Public sector cake needs dividing fairly

If anyone ever doubted the importance of public sector PR, it is worth having a look at the CIPR’s study, ‘PR Today: the economic significance of public relations.'

The report has a few surprises, not least that the industry employs quite so many people. The 47,800  PROs identified by the Centre for Economic and Business Research went well beyond previous, more modest estimates that were closer to 30,000. 

Moreover, around 14,100 of these people work in-house, employed by organisations in the public and not-for-profit sectors. The Government's emphasis on PR through 'Best Value' initiatives and council ratings has streamlined the public sector and that, combined with final-salary pensions no doubt, has made it a more desirable career option for PROs.

And it isn't just in-house teams that are benefiting. According to the CIPR findings, revenues from the public, health and charity sectors amount to around a third of UK PR consultancy turnover. That's about £430m – a considerable slice of today's overall PR business.

Corporates may spend the most on public relations in terms of budget (the average standing at £1.7m per organisation) but it is expenditure by the public and not-for profit sectors that has grown the fastest over the past five years – by almost 200 per cent.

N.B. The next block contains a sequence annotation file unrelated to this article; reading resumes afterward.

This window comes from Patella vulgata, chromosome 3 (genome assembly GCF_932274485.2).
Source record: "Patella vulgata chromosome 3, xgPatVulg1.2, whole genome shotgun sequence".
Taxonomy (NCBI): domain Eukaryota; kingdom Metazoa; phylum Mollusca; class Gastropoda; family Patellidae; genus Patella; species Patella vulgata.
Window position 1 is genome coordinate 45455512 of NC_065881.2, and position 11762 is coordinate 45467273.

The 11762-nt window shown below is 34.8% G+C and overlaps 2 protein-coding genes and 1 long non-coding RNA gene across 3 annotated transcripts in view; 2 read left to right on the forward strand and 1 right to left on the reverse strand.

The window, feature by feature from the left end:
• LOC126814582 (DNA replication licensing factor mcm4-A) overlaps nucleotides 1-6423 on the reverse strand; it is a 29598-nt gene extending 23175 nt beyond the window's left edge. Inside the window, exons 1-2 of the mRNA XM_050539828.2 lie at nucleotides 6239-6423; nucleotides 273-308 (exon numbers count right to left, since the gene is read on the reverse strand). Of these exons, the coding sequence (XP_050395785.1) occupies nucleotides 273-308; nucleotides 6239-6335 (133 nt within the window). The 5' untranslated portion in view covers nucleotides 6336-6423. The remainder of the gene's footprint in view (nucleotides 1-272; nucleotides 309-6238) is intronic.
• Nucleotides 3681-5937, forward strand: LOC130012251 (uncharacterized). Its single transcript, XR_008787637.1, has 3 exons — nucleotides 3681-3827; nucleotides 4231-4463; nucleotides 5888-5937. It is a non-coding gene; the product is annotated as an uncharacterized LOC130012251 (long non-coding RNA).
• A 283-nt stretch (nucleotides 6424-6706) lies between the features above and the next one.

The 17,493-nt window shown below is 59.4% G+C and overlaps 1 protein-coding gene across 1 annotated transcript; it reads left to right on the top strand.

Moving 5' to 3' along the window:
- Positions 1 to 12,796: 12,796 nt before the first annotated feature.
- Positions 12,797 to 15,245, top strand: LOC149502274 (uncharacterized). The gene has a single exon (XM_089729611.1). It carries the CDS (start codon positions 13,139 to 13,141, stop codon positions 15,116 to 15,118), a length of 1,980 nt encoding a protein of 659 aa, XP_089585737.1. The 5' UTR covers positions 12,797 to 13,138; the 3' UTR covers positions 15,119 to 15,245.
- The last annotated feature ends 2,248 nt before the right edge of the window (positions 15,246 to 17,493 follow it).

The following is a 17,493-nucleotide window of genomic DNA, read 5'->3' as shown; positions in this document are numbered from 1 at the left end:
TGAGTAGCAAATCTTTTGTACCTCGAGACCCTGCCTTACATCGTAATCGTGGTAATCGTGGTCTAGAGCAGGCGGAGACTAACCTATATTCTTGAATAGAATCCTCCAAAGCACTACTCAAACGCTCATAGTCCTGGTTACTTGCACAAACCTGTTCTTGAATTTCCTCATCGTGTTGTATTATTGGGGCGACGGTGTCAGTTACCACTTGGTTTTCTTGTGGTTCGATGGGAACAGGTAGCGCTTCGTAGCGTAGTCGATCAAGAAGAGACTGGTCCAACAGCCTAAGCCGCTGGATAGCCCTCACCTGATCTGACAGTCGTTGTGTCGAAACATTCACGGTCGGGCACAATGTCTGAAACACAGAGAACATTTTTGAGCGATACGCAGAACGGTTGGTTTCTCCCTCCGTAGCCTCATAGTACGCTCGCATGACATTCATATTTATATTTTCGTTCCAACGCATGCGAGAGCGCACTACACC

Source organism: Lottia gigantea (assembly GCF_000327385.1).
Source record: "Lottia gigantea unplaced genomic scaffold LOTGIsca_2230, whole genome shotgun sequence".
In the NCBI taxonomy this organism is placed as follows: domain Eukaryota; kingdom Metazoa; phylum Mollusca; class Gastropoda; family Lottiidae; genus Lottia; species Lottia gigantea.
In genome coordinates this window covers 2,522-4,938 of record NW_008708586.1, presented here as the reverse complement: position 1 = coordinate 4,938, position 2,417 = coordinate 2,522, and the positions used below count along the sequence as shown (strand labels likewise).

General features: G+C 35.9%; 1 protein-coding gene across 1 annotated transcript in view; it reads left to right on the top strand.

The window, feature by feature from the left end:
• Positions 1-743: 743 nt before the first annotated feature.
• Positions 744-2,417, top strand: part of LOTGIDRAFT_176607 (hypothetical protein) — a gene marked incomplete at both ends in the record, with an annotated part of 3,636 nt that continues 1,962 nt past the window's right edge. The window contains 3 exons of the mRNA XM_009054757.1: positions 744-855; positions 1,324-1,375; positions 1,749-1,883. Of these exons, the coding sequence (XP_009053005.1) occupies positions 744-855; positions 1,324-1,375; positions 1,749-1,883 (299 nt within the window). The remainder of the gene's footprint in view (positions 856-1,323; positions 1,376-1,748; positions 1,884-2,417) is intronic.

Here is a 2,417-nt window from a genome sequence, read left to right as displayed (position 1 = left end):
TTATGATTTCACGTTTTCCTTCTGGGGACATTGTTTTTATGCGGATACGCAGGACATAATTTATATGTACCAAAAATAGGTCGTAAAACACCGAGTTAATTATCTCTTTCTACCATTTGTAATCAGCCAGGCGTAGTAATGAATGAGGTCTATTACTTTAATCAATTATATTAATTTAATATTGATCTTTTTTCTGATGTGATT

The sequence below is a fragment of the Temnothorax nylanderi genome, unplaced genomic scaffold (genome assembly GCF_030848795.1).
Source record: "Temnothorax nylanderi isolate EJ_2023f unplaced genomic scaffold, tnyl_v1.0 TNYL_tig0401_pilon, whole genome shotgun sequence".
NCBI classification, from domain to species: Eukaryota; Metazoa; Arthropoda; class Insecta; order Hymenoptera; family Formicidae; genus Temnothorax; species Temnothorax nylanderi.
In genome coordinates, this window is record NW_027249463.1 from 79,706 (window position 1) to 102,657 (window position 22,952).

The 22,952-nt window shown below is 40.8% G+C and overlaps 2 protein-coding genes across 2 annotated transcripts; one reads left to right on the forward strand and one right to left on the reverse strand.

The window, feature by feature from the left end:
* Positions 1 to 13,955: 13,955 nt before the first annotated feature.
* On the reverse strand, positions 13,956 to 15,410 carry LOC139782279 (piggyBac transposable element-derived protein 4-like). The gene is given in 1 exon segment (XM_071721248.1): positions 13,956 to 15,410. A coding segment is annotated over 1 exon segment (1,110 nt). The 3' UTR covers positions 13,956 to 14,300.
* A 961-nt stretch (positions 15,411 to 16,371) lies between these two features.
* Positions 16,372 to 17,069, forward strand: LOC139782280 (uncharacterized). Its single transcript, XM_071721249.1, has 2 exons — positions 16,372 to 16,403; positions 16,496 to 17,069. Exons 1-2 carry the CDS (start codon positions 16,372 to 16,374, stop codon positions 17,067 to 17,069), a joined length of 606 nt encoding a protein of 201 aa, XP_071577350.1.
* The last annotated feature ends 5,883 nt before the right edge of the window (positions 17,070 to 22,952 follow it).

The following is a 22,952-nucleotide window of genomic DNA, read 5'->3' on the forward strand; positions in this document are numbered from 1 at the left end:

So all in all this is a very sizeable part of the PR market and central and local government buyers in particular wield a lot of power. Which is why the whole business of procurement and tendering needs to be entirely fair. This may not always be the case.

The justification – a desire to promote racial and gender equality in terms of outsourcing – is valid. But as one PR consultant pointed out to me recently, when it comes to public sector tenders, if you tick all the gender and minority boxes, you know your application is going to the top of the pile.

Don't get me wrong, diversity – or our lack of diversity – is a huge issue for this industry. As this surveys shows, in-house departments have a fair ethnic minority representation, but 95.6 per cent of consultancy staff say they are white. And in general the industry lags behind the national demographic trend – something that, unless fixed, is likely to severely hamper PR's ability to communicate with its national audience.

However, as this survey shows, there's a lot of business at stake, and no one, especially not consultants from ethnic minorities, want an overtly PC system that prizes demographics more than talent.

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